DUBLIN (Reuters) - The head of Europe’s largest specialist aviation finance firm has criticised plans by the European Central Bank to inject tens of billions of euros into the eurozone economy, saying it could delay urgently needed reforms.
Aengus Kelly, chief executive of Amsterdam-based aircraft leasing company AerCap, warned that some companies would take unnecessary risks due to the flood of cheaper money while weaker ones would try to muddle through without restructuring.
“When money is too easy, people are going to take risks they shouldn’t take, not just in aircraft but in general,” Kelly told Reuters in an interview.
“I think it would be much better if rather than trying to paper over the fundamental issues, Europe tackled labour market reform and made it easier for people to manage their business.”
The ECB on Thursday unveiled large-scale quantitative easing (QE) - printing money to buy government bonds - despite concerns in Berlin that this could allow countries to slacken reforms.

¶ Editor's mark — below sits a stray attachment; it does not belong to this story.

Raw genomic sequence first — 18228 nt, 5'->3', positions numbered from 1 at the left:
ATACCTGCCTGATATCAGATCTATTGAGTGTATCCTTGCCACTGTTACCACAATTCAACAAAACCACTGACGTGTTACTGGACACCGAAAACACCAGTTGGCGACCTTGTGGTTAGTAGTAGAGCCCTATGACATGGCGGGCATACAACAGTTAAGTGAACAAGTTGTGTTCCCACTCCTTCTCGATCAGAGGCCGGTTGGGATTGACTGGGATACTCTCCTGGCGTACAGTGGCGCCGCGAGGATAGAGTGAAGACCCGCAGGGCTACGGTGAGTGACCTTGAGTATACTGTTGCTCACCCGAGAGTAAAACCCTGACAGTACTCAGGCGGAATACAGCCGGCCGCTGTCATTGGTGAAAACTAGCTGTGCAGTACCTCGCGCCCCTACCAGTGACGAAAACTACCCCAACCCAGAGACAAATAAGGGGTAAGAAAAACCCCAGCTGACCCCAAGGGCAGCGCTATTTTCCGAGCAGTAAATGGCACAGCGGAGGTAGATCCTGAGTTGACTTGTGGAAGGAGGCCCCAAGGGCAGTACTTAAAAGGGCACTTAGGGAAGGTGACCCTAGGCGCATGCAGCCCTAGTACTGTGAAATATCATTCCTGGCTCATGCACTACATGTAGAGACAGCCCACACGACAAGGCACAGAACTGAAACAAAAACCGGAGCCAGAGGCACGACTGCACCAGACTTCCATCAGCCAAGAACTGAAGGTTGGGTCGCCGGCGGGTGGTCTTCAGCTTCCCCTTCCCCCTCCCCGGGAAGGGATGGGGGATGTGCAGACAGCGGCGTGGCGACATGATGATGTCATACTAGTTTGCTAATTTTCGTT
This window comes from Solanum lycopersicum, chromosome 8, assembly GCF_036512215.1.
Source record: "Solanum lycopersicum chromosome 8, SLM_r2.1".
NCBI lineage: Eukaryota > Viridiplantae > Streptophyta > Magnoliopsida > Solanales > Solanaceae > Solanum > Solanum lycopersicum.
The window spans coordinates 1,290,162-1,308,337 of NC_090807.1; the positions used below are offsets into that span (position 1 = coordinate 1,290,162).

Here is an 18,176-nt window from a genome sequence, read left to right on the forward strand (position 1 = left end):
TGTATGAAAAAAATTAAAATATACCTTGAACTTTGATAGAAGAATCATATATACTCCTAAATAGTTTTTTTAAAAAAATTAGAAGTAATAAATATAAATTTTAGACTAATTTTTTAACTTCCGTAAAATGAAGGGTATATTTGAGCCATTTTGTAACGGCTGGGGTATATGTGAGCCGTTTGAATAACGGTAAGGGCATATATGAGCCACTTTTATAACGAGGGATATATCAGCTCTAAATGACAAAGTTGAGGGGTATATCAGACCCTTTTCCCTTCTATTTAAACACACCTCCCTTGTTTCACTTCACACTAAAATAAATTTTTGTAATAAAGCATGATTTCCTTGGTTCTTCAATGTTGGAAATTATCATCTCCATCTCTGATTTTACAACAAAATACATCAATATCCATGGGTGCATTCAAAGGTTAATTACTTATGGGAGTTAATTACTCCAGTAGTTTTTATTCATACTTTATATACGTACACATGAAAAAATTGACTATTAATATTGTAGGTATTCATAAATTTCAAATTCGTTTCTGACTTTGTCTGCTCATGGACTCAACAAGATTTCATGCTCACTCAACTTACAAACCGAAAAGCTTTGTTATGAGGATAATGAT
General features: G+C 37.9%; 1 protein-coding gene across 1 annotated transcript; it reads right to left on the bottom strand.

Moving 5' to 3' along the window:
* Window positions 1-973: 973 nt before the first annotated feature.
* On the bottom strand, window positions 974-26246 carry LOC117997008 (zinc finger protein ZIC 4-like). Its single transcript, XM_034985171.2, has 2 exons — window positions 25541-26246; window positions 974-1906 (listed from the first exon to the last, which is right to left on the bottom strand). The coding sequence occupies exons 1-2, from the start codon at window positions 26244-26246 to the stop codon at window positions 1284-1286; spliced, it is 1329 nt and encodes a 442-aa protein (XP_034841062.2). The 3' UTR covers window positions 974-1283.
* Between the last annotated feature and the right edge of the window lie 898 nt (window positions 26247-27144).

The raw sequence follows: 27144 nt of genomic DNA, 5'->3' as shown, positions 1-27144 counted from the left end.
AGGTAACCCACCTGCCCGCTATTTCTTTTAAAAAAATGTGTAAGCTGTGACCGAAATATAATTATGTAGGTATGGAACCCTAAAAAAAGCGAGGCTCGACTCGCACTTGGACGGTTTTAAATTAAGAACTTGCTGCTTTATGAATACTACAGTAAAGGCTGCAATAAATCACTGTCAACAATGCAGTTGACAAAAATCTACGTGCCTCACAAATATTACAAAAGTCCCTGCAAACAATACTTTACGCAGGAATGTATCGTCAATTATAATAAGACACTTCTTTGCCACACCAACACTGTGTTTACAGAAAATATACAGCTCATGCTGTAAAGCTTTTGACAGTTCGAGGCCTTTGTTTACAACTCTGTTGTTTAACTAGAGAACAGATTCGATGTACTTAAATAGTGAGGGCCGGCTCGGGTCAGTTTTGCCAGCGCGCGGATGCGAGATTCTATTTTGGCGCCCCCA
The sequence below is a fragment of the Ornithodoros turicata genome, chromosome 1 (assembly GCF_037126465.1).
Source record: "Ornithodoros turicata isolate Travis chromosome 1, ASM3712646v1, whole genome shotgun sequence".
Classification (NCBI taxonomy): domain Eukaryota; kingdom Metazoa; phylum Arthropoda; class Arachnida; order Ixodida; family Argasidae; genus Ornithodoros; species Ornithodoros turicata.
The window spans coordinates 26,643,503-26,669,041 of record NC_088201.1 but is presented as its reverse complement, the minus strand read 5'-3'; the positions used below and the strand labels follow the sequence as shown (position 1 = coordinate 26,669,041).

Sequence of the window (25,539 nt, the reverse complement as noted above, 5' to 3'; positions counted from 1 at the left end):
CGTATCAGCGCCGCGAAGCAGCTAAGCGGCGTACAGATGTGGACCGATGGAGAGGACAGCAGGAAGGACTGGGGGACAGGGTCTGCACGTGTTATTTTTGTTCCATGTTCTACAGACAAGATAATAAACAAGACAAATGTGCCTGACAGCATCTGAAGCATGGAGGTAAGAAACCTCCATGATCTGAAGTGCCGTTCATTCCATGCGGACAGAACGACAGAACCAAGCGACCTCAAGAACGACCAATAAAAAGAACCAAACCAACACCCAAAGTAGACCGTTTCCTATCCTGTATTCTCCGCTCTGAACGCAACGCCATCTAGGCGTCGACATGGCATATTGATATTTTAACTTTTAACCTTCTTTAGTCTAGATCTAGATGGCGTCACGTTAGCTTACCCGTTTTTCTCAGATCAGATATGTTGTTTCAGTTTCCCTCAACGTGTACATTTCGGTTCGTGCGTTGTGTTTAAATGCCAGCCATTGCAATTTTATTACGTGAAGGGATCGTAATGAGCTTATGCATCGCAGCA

Supporters say it will get credit flowing to boost growth.
Speeding up the economy tends to boost air traffic, but delegates at an aviation finance gathering in Dublin expressed concerns that low interest rates and a slump in oil prices could also encourage airlines to relax attempts to cut costs.
“There is easy money and so it kicks the can down the road,” Kelly said, speaking before the ECB confirmed its widely anticipated operation.
“Overall you feel that we just need some leadership: people who are prepared to say there are some hard decisions to be made and we are living beyond our means in many countries.”
Dublin-born Kelly, 41, said Ireland had shown that recovery was possible without such drastic measures.
“Ireland is one country which had no choice but to make difficult decisions ... It is still nursing its wounds but you can see the progress it has made,” he said.
While Ireland received an international bailout loan in 2010, it was refused permission by the ECB to force losses on some investors in crisis-hit banks. It remains home to a fast-growing aircraft finance industry, where AerCap, the world’s largest independent aircraft lessor, has most of its activities.
“In other European democracies, at the moment, there is a lot of wealth and so you can keep selling a bit of the farm every week. But eventually the farm will be gone if you don’t tackle the fundamental issues,” Kelly said.
Additional reporting by Conor Humphries; Editing by Vincent Baby